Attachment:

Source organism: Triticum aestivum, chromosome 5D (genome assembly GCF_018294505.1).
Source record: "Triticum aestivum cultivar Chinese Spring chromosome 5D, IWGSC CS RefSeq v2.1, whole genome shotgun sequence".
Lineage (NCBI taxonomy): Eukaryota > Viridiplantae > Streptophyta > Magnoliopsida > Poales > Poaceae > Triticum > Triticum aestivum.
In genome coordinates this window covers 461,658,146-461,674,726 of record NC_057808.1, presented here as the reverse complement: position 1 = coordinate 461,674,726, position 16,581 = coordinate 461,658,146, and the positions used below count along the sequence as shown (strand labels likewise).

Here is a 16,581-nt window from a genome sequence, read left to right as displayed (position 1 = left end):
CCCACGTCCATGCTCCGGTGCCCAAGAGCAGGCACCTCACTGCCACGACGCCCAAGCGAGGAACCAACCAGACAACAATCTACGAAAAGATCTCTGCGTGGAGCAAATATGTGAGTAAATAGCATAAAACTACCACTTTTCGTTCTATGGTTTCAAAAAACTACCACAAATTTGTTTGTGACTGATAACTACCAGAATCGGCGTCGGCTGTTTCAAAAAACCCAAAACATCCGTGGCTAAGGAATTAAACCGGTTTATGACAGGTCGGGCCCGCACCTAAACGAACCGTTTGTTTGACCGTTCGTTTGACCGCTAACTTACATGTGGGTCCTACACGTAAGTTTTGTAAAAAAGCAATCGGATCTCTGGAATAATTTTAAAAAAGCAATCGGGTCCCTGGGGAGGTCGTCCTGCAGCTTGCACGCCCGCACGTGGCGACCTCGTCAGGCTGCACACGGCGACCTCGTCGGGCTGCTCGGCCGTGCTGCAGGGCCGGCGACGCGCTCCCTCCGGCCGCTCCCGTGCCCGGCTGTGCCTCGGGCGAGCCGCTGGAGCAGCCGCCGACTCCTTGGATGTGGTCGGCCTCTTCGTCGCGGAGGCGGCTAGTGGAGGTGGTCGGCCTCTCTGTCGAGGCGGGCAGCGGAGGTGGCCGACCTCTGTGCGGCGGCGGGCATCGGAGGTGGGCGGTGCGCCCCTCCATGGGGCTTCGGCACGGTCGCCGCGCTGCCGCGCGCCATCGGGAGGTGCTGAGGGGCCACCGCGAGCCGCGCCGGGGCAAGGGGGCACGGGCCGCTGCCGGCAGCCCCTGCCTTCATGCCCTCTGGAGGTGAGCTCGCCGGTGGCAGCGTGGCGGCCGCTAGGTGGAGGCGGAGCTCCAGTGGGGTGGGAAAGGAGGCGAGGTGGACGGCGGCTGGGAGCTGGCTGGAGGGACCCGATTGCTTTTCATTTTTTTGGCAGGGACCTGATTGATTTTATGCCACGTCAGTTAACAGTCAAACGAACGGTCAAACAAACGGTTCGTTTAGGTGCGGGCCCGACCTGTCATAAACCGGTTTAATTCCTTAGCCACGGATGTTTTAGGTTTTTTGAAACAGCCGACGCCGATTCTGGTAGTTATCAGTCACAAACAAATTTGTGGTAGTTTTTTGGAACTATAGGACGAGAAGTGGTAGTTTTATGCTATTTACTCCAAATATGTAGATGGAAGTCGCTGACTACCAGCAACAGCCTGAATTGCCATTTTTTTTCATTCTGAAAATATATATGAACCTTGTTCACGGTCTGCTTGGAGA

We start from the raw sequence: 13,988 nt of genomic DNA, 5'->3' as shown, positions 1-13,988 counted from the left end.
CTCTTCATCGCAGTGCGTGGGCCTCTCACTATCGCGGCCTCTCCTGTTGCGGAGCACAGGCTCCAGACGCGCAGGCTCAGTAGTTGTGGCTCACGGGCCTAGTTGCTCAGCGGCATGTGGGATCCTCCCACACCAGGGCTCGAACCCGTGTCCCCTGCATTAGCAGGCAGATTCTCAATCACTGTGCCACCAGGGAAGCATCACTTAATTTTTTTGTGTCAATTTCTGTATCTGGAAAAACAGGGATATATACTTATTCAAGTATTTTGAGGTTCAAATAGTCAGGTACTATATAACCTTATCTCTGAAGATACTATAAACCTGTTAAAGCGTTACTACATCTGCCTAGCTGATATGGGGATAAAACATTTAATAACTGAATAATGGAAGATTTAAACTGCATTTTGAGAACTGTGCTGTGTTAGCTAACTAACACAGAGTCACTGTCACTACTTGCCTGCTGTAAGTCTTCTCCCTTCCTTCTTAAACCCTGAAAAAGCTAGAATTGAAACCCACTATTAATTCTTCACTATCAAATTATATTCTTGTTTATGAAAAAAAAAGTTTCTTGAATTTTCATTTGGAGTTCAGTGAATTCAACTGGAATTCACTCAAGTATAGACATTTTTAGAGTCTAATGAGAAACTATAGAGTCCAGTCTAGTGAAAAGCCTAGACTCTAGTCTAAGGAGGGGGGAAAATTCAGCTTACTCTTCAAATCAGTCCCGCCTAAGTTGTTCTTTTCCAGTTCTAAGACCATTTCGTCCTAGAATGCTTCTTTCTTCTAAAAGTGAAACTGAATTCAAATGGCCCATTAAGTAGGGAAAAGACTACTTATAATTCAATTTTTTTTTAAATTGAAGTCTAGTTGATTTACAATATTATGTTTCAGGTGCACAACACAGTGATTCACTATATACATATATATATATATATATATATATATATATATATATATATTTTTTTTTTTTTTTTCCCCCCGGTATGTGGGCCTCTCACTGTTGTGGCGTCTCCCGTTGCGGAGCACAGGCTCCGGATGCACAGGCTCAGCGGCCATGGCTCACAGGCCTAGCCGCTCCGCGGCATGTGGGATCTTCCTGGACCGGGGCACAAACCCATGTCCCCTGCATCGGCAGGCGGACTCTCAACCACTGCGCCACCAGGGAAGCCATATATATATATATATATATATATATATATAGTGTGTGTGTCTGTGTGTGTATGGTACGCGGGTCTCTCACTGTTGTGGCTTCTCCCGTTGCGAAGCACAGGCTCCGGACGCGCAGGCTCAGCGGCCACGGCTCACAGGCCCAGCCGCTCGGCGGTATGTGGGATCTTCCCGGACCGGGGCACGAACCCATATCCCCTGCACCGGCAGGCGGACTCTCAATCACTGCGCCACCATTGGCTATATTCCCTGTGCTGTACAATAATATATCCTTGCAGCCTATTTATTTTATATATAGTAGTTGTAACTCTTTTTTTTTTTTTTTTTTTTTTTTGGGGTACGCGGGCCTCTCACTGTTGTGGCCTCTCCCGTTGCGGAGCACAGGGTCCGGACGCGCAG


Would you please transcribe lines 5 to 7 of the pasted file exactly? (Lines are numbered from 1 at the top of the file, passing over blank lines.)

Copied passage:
Here is a 16,581-nt window from a genome sequence, read left to right as displayed (position 1 = left end):
CCCACGTCCATGCTCCGGTGCCCAAGAGCAGGCACCTCACTGCCACGACGCCCAAGCGAGGAACCAACCAGACAACAATCTACGAAAAGATCTCTGCGTGGAGCAAATATGTGAGTAAATAGCATAAAACTACCACTTTTCGTTCTATGGTTTCAAAAAACTACCACAAATTTGTTTGTGACTGATAACTACCAGAATCGGCGTCGGCTGTTTCAAAAAACCCAAAACATCCGTGGCTAAGGAATTAAACCGGTTTATGACAGGTCGGGCCCGCACCTAAACGAACCGTTTGTTTGACCGTTCGTTTGACCGCTAACTTACATGTGGGTCCTACACGTAAGTTTTGTAAAAAAGCAATCGGATCTCTGGAATAATTTTAAAAAAGCAATCGGGTCCCTGGGGAGGTCGTCCTGCAGCTTGCACGCCCGCACGTGGCGACCTCGTCAGGCTGCACACGGCGACCTCGTCGGGCTGCTCGGCCGTGCTGCAGGGCCGGCGACGCGCTCCCTCCGGCCGCTCCCGTGCCCGGCTGTGCCTCGGGCGAGCCGCTGGAGCAGCCGCCGACTCCTTGGATGTGGTCGGCCTCTTCGTCGCGGAGGCGGCTAGTGGAGGTGGTCGGCCTCTCTGTCGAGGCGGGCAGCGGAGGTGGCCGACCTCTGTGCGGCGGCGGGCATCGGAGGTGGGCGGTGCGCCCCTCCATGGGGCTTCGGCACGGTCGCCGCGCTGCCGCGCGCCATCGGGAGGTGCTGAGGGGCCACCGCGAGCCGCGCCGGGGCAAGGGGGCACGGGCCGCTGCCGGCAGCCCCTGCCTTCATGCCCTCTGGAGGTGAGCTCGCCGGTGGCAGCGTGGCGGCCGCTAGGTGGAGGCGGAGCTCCAGTGGGGTGGGAAAGGAGGCGAGGTGGACGGCGGCTGGGAGCTGGCTGGAGGGACCCGATTGCTTTTCATTTTTTTGGCAGGGACCTGATTGATTTTATGCCACGTCAGTTAACAGTCAAACGAACGGTCAAACAAACGGTTCGTTTAGGTGCGGGCCCGACCTGTCATAAACCGGTTTAATTCCTTAGCCACGGATGTTTTAGGTTTTTTGAAACAGCCGACGCCGATTCTGGTAGTTATCAGTCACAAACAAATTTGTGGTAGTTTTTTGGAACTATAGGACGAGAAGTGGTAGTTTTATGCTATTTACTCCAAATATGTAGATGGAAGTCGCTGACTACCAGCAACAGCCTGAATTGCCATTTTTTTTCATTCTGAAAATATATATGAACCTTGTTCACGGTCTGCTTGGAGA

We start from the raw sequence: 13,988 nt of genomic DNA, 5'->3' as shown, positions 1-13,988 counted from the left end.